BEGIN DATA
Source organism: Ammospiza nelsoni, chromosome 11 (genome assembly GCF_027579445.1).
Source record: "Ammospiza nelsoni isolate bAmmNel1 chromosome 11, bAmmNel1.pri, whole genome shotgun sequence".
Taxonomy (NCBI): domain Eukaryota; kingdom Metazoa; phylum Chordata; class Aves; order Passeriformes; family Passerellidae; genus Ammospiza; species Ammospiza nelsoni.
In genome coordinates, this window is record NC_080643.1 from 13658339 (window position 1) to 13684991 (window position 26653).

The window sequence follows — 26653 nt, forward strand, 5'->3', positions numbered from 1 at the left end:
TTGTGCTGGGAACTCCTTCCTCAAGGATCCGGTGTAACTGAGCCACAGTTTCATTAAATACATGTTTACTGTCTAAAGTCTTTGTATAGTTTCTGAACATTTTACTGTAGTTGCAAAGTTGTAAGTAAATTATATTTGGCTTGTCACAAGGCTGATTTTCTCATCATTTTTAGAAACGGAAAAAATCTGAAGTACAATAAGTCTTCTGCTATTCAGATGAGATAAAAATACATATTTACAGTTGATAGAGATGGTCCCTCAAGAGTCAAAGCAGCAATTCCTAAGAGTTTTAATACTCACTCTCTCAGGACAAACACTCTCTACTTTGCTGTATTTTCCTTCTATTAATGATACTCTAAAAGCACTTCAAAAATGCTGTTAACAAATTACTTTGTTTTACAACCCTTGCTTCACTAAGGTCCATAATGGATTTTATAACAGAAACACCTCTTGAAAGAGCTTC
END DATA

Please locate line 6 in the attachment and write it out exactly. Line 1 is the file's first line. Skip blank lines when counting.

TTGTGCTGGGAACTCCTTCCTCAAGGATCCGGTGTAACTGAGCCACAGTTTCATTAAATACATGTTTACTGTCTAAAGTCTTTGTATAGTTTCTGAACATTTTACTGTAGTTGCAAAGTTGTAAGTAAATTATATTTGGCTTGTCACAAGGCTGATTTTCTCATCATTTTTAGAAACGGAAAAAATCTGAAGTACAATAAGTCTTCTGCTATTCAGATGAGATAAAAATACATATTTACAGTTGATAGAGATGGTCCCTCAAGAGTCAAAGCAGCAATTCCTAAGAGTTTTAATACTCACTCTCTCAGGACAAACACTCTCTACTTTGCTGTATTTTCCTTCTATTAATGATACTCTAAAAGCACTTCAAAAATGCTGTTAACAAATTACTTTGTTTTACAACCCTTGCTTCACTAAGGTCCATAATGGATTTTATAACAGAAACACCTCTTGAAAGAGCTTC